Demonstration of TeleMedMail to end users will give them an indication of the capabilities it has. It is the intention of the author to visit sites to assess remote clinicians attitude towards and the practicality of implementation. It is expected that discussion with them will highlight both perceived benefits and potential problems. A questionnaire will be used to gather basic core information while informal discussion will be employed to uncover issues not previously identified.
1.2. User satisfaction and acceptance following implementation will be assessed by developing an Action Research methodology that will include questionnaires and unstructured interviews aimed at determining practicality, usability and dependability of TeleMedMail as observed by users on the receiving and sending sides. Unstructured interview methods point out important variables that will help identify hypothesis for further investigation and the formulation of probing questions.
These tools would comprise a major part of the study and address issues such as:
image quality, by comparing the routine method of reading radiological images to a teleradiological method. One hundred images have been collected and digitized with the intention of comparing the original with the quality of the digital photograph
identifying possible hindrances and barriers to the wider use of store-and-forward telemedicine in rural or remote South Africa and making recommendations for improvement
diagnostic outcome and management of cases in remote sites based on timeliness, accuracy and usefulness of replies
user view of the sustainability of applications such as TeleMedMail as an enduring alternative to traditional referral methods
use of the system for real-life situations
If practical, patients would also be interviewed to discover their views on such a system. This would probably comprise open-ended questions to obtain a general view pertaining to their acceptance of store and forward telemedicine as an alternative to traveling to the referral site.
2. Secondary Focus:
2.1. An initial Literature Review dealing with telemedicine evaluation issues and techniques will be conducted prior to the commencement of the project to provide the author with an overview of the various approaches to conduct a meaningful study.
2.2. Conducting a Technical Evaluation will illustrate the intended functionality of TeleMedMail. Telecommunication networks composition and capabilities will also be investigated to determine acceptable standards of performance. A systematic Heuristic Evaluation in line with Nielsens 10 Usability Criteria will be incorporated to assess the graphical user interface design for usability.
2.3. TeleMedMail will be compared to alternate referral and diagnostic verification procedures to determine the significance, if any, of using it as a method to obtain second opinions.
2.4. A simple Impact Analysis will be conducted at sites with TeleMedMail to determine the actual effect on clinician working practices and patient outcomes concerning the prevention of unnecessary transfers to district hospitals.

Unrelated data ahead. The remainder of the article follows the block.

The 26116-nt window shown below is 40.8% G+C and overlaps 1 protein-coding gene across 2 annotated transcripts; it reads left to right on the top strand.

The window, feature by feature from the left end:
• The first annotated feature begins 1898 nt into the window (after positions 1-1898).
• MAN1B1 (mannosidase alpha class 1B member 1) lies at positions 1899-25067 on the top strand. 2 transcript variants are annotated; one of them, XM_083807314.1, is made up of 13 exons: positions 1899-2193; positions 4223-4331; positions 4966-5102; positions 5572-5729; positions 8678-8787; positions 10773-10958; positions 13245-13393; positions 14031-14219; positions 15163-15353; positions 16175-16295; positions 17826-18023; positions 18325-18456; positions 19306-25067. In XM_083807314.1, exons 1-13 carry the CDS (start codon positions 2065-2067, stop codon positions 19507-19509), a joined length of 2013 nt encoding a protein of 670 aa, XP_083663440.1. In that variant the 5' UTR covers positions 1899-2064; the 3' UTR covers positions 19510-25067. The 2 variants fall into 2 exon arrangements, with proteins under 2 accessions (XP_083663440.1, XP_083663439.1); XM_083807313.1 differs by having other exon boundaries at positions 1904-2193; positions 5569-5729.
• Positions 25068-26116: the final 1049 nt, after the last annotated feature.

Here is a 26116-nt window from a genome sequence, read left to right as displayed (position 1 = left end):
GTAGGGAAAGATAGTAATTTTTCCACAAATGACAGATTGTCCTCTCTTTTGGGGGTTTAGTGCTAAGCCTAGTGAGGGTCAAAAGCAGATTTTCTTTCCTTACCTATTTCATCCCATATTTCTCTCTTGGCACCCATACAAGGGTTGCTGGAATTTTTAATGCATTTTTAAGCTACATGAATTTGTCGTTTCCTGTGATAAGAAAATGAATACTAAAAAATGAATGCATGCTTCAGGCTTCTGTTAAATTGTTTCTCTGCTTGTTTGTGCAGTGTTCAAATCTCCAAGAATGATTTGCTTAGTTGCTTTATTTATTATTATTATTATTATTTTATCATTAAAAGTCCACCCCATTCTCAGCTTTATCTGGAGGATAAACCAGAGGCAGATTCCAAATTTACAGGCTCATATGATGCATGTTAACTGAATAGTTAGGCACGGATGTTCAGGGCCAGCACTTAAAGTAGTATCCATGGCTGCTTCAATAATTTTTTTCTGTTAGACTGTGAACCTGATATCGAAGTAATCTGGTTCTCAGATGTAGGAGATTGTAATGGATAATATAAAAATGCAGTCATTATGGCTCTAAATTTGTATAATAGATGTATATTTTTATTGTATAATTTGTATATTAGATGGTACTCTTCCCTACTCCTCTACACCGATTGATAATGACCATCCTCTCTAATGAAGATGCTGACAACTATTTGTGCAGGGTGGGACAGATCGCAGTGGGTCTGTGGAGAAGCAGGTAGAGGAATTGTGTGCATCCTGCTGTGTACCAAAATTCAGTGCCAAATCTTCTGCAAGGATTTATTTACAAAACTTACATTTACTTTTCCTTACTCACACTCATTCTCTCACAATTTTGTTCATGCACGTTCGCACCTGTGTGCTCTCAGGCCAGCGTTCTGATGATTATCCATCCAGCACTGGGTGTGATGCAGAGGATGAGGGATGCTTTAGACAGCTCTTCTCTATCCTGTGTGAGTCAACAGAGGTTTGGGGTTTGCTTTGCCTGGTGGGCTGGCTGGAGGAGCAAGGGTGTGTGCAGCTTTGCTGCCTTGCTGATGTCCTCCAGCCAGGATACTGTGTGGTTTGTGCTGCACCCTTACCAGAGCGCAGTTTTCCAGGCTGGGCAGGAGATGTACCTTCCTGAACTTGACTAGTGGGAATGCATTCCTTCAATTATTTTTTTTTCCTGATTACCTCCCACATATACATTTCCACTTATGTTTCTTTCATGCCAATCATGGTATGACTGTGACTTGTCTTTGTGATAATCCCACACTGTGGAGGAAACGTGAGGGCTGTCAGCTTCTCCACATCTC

The research for this project will be carried out over a two month period from August 2003, in KwaZulu-Natal, South Africa. Data will be collated and analyzed throughout the lifetime of the project. The final effort will be presented to Dr Abdul Roudsari on or before the 31 December 2003.
Remote primary care clinicians in some parts of South Africa developed rudimentary store-and-forward mechanisms to address the lack of expert local opinion. Although effective, this proved cumbersome and did not provide basic confidentiality measures.
Setting up store-and-forward telemedicine tools, such as TeleMedMail, was driven by clinical need rather than technology push, giving it an advantage over solutions proposed without a perceived need. The likelihood of acceptance and successful use as an everyday tool is a good deal greater in this way.
The introduction of new technology is seldom trouble-free and TeleMedMail is no exception. It is hoped that this project will uncover difficulties and propose potential solutions that will contribute to the ultimate goal of determining if store-and-forward telemedicine will benefit remote South African clinicians and their patients.
Carnall, Douglas. (2000) Medical software's free future. BMJ, VOLUME 321, 976
Fraser, H et al. (No Date) TeleMedMail: free software to facilitate telemedicine in developing countries [online]. Available from: http://medg.lcs.mit.edu/people/hamish/telemed-medinfo.pdf
[Accessed 11 July 2003].
Fraser, H. (No Date) TeleMedMail: Store and Forward Telemedicine System
[online]. Available from: http://medg.lcs.mit.edu/telemedicine/demonstration.html
[Accessed 14 July 2003].
Fraser, H (email@example.com) (July and August 2003). Telemedicine Project. Email to Hartley, E (firstname.lastname@example.org).
Friedman, Charles P and Wyatt, Jeremy C. (1997) Evaluation methods in Medical Informatics. 3rd edition. New York, Springer-Verlag.
Nielsen, J. (No Date) Heuristic Evaluation [online]. Available from: http://www.useit.com/papers/heuristic/
[Accessed 1 August 2003].
Swanson, B. (1999) Introduction to Telehealth [online]. Available from: http://www.telehealth.org.au/discussion_papers/intro_tele.html [Accessed 7 August 2003].
Wellman, J and Kruger, S (2002) Research Methodology. 2nd edition. Oxford university Press Southern Africa.
TeleMedMail Application available for download from:
Vienna university of Technology, Goodie Domain Service. Available from: http://gd.tuwien.ac.at/opsys/linux/sf/t/telemedmail/
[Accessed 12 June 2003].